You Are What You Wear

You Are What You Wear is a campaign celebrating individuality produced for Behind the Seams, an organization dedicated to improving the conditions of workers in the international fashion industry and to raise awareness about the environmental impact of the industry.

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Dejah Thoris had raised herself upon one elbow and was watching the battle

Slavery is woven into the fabric of our lives — deep within the supply chains of the products we love. The demand for an ever-replenishing supply of cheap “fast fashion” has been a race to the bottom, in which factories outsource to the lowest bidders, resulting in human rights violations for the workers and unregulated pollution of the environment. The price of clothing has been decreasing for decades, while the human and environmental costs have grown dramatically. Our aim is to raise awareness about the environmental and social impact of the fashion industry and reveal how connected we all are to the hearts and hands behind our clothes. This photography series portrays people from all over the world in their favourite attire. Like most of us, they are all unawarely wearing pieces of garments manufactured in developing countries such as Bangladesh or Sri Lanka. Read more: www.behind-the-seams.org

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Client: Behind the Seams
Services: Design, Art Direction, Photos

Brief

Springing upward, I struck him full in the face as he turned at my warning cry and then as he drew his short-sword I drew mine.

You are what you wear: Fashion is not only about expressing who we are as individuals. Visit behind-the-seams.org to see what simple adjustments you can make to contribute to a better future for both garment workers and the environment. Slavery is woven into the fabric of our lives — deep within the supply chains of the products we love. You are what you wear is a celebration of individuality and fashion.  The catalogue of full-body fashion photographs is our tribute to the remarkable diversity in the way people from around the globe dress and to the individuality of sartorial taste.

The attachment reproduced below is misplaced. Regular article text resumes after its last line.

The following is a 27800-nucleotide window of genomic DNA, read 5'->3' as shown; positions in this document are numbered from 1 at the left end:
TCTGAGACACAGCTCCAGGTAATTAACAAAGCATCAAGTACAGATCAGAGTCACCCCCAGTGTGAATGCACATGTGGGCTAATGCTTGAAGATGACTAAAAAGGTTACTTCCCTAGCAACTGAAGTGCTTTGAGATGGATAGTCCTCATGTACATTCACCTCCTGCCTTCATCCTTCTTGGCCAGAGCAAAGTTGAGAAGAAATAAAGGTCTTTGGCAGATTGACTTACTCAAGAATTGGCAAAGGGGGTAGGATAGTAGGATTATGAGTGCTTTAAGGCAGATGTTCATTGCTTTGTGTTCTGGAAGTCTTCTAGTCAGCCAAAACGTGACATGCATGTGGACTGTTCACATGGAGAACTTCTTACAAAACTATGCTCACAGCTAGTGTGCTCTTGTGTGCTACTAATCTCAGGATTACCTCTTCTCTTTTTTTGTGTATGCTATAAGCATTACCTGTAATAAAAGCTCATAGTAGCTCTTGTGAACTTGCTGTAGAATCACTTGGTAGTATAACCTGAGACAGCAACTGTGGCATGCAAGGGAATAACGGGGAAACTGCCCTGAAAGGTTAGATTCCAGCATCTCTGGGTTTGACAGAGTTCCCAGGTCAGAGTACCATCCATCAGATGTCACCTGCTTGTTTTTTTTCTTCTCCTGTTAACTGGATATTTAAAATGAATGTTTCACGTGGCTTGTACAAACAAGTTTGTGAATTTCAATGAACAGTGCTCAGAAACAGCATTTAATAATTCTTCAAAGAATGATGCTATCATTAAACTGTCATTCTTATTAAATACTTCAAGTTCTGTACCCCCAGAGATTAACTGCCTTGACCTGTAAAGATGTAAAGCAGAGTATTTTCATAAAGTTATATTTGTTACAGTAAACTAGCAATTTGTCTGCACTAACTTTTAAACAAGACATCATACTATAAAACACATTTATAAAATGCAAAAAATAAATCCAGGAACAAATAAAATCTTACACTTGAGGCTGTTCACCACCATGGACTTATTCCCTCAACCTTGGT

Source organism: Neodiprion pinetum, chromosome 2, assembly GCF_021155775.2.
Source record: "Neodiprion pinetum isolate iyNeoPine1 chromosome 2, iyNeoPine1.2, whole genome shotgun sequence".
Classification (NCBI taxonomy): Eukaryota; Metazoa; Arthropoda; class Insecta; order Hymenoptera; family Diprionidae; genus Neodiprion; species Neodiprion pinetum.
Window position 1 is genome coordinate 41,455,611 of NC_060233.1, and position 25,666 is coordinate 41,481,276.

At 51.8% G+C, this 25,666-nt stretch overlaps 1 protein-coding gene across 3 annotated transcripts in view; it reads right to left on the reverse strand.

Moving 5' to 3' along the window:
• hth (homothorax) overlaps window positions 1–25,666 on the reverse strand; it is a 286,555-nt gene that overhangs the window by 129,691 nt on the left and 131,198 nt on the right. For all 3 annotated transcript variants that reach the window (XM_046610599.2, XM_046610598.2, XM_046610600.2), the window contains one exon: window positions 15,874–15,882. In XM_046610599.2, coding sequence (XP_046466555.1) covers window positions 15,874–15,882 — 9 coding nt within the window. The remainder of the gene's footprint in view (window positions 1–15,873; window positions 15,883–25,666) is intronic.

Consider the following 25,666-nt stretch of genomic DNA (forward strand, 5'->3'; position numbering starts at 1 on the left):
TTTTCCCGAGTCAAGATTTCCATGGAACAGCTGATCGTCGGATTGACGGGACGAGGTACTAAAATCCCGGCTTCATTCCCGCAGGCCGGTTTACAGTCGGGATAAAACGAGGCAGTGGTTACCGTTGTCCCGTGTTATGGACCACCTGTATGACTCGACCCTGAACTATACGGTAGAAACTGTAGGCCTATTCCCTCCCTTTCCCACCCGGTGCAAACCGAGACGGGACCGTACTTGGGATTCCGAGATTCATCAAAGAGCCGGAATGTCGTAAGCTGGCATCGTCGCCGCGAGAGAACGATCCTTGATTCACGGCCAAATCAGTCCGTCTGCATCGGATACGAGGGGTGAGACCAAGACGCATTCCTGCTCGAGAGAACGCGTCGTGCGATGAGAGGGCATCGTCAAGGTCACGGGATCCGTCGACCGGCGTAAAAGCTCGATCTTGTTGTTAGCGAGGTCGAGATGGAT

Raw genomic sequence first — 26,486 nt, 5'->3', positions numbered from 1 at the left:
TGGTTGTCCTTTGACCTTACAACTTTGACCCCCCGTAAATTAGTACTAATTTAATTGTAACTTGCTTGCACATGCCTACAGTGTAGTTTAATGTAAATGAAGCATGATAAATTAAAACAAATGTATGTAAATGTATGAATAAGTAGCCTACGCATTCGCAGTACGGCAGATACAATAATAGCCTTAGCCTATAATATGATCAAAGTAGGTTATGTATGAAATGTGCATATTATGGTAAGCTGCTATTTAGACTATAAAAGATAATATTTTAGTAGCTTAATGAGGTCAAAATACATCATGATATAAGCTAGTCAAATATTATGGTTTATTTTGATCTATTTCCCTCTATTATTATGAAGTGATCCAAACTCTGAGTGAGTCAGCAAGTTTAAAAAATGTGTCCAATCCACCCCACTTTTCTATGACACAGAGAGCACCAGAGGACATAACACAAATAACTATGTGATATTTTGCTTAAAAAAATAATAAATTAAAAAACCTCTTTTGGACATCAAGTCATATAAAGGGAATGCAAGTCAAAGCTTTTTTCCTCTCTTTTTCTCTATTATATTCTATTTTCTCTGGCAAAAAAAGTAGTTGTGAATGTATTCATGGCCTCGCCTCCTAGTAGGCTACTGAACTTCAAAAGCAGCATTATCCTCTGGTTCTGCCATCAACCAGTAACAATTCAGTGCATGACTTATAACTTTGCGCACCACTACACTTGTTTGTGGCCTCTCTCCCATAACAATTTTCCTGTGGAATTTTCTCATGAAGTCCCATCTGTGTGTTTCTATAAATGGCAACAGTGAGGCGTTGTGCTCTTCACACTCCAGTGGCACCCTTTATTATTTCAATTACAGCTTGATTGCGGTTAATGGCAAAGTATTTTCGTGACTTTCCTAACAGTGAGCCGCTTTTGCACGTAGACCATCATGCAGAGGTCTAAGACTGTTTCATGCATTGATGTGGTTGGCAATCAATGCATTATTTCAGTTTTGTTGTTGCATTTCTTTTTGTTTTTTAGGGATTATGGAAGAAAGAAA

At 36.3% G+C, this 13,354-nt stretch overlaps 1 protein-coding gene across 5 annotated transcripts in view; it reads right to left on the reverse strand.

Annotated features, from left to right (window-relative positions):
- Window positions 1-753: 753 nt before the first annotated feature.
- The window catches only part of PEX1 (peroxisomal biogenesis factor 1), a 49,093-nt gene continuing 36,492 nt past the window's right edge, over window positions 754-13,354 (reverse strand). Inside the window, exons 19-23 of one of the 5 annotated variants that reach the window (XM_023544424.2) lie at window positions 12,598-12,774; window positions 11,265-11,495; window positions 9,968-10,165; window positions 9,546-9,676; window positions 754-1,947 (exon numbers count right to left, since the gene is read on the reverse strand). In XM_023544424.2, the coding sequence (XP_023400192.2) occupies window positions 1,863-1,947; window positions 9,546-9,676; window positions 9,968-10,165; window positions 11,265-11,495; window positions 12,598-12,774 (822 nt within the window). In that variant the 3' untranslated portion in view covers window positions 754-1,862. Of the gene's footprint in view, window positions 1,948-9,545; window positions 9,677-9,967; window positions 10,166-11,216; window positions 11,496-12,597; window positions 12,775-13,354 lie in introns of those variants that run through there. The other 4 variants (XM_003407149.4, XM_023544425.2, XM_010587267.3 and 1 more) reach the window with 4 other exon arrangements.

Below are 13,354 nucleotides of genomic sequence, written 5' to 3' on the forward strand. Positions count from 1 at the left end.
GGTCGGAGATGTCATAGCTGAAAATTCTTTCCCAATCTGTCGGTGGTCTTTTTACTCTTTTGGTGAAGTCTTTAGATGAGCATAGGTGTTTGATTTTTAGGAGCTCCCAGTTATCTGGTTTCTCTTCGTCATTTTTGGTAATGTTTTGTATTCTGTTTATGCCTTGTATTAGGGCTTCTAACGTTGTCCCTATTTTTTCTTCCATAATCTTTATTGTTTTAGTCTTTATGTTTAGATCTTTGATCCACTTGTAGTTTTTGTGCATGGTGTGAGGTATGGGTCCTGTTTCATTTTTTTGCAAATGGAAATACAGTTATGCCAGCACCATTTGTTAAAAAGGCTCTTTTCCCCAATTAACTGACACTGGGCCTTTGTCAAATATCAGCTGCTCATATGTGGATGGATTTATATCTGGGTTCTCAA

Interview: I want my clothes to express comfortability or mood, sometimes non conformity, or at times to show good taste. When I look for clothing I ask myself: ”Is it me when I wear them, and will it be easy to match with my other clothing?”
Next is the fit, it has to absolutely be perfect for my body type. And lastly the price, can I justify buying it, an investment over time. Before buying and after sizing up the fabric, I always check the labels on the clothes to check the fabric composition.

Design

Through my clothing I wish to express the gray area in gender that I believe exists and push it boundaries as to who is intended to wear what item of clothing.

Whenever sometime tells me “Well isn’t that a girl’s dress?” I kindly reply “No, it’s mine because I bought it.” I love to mix textures and patterns because my style derives more from Diana Vreeland school of fashion where “the eye must travel” as apposed to the Coco Chanel school of style where you should “take one accessory off before leaving the house. In clothing I first look for quality, in the stitching and in the fabric. To me that is the MOST important thing about any garment, is that it will last. Secondly, being a gender queer individual I like to look for clothing that can be versatile and can be worn or styled different ways in order to meet my day to day needs as to whether I’m feeling more masculine, feminine, or somewhere in between. I also love shopping for vintage or secondhand designer items that I love to pair with more regular or affordable clothing in order to demonstrate a balance in which nice clothing can be bought but you can’t buy style.

When checking labels I’m not as curious as where the garment was made or what country it came from as to who made it and based on my own intuition the care that went into making a garment. Most of things I currently like to wear other than a few staple pieces from stores such as H&M, Forever 21, or American Apparel, I like to shop in consignment stores or thrift shops, so I’m more focused on the care of the piece I’m buying.

Johna Mancini